Someone wisely stated it this way, “If the Ten Commandments were on the walls of more homes, it wouldn’t be as big an issue about putting them on the walls of the courthouses.”

3.  We will always be voting for the lesser of two evils.

By its very definition, an election means that I am choosing a candidate that I believe is better suited for the job at hand than is his/her opponent. For me to think otherwise is to distort the intent of the process. There has never been a perfect candidate and there never will be. Mankind is inherently sinful and everyone who has their hat in the ring is in that category.

I do not intend for this to be offensive, although some may find it to be so. Those who abstain from voting, simply because they cannot find a candidate who agrees with them on everything deserve to live in a dictatorship.

I owe it to our forefathers, our veterans, our troops, my family, myself, you and the generations that will follow to vote.

4.  The sun will come out tomorrow.

‘Nuff said.

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11 responses to “General Observations on the Election

  1. I found your blog on google and read a few of your other posts. I just added you to my Google News Reader. Keep up the good work. Look forward to reading more from you in the future.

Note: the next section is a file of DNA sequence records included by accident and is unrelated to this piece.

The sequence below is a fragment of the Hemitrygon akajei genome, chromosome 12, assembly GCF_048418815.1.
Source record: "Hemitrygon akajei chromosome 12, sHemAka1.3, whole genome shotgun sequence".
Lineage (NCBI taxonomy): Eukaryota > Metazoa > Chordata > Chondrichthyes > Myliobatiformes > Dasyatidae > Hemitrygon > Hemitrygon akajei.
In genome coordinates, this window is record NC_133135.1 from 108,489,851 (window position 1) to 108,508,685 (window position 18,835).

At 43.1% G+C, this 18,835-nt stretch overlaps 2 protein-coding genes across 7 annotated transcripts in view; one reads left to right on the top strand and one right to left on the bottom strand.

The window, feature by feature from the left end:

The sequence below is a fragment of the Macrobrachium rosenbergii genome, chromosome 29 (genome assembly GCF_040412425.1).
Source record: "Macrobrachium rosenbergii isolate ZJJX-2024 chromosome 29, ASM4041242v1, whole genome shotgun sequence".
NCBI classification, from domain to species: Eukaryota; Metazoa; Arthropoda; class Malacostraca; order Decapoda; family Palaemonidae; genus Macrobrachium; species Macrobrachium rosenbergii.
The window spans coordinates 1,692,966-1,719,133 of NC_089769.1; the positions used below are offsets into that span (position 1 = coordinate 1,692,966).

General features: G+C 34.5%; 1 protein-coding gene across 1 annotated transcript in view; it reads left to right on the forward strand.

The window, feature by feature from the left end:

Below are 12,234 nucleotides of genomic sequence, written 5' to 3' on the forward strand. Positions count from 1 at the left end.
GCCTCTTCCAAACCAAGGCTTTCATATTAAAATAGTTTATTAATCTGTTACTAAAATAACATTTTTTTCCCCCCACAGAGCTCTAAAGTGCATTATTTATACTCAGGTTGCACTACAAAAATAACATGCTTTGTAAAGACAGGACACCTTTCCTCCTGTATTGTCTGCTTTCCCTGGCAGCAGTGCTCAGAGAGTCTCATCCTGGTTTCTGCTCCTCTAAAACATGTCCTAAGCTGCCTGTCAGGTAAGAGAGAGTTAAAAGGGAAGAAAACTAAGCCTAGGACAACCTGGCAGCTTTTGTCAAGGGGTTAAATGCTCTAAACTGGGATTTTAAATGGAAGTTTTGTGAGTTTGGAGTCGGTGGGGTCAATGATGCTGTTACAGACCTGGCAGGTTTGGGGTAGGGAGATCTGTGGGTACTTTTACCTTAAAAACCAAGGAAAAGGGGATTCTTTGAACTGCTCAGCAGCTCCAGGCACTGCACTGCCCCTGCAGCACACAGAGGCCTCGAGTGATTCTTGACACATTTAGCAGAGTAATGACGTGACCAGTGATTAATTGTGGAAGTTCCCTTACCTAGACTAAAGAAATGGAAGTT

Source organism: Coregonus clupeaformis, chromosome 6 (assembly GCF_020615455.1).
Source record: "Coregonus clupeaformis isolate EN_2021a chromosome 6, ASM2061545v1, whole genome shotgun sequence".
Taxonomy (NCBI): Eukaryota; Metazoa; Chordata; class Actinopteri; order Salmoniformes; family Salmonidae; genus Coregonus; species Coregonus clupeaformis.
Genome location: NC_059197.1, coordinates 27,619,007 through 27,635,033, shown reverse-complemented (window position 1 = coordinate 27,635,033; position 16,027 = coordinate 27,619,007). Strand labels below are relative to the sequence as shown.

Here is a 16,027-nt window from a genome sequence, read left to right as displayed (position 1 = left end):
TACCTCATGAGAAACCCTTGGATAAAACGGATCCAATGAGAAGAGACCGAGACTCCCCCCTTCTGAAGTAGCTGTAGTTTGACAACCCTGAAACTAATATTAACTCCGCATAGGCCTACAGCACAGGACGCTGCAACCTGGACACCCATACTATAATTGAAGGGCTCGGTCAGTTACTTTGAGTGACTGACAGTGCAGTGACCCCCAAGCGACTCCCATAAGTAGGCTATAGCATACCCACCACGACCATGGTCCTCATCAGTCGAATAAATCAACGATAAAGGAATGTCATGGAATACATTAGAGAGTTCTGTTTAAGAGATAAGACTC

2. I do so appreciate your post on the election. I agree wholeheartedly with what you have written here. Thanks for your level head.

  3. What?! You are voting for evil?! Must be voting for McCain.. just joshing Gordon.. you’d be disappointed if I didn’t.

    I have had thoughts similar to yours.. God seems to be saying to me that our kingdom is not of this world.. our kingdom citizenship trumps nationalism.

    I have to agree with you that debating with bloggers has been an invigorating part of the election season. I did have one blogger tell me that I was a bad pastor because I didn’t tell people in my church to vote Republican.. but that has been the worst of it.. not bad.. could have been a lot worse 🙂

    I am still undecided and have found this to be a great place.. I have never been undecided because I have always voted Republican. So this season of conventions and debates is different as I try to discern how God wants me to vote.

    Hope your week is a great one Gordon!

    Blessings, Bob

  4. Thanks, Beverly. There might be some that would be tempted to change “level” to “block”, though. 🙂

    PSU is looking good.

    Thanks for the humor, Bob, it’s always appreciated.

    I think if a pastor has to get up and tell his members which party to vote for, he is selling his members and his preaching short. I believe if he is preaching the truth of God’s Word, the people should have enough discernment to apply those principles to the election and everything else.

  5. I had to look back to see what I wrote…yes, level. FSU didn’t do so bad themselves. Penn State has done fairly well. Of course, they’ve played those cupcake teams, although I read that Oregon State should have given them a harder time.

    Right now, I’m involved with the Tampa Bay Rays. This has been such a fun year for them After being the laughingstock of baseball, they’ve been so great this year…great team effort.

  6. Hey Gordon, you did it again. Great post. I also agree with you completely.
    T.A.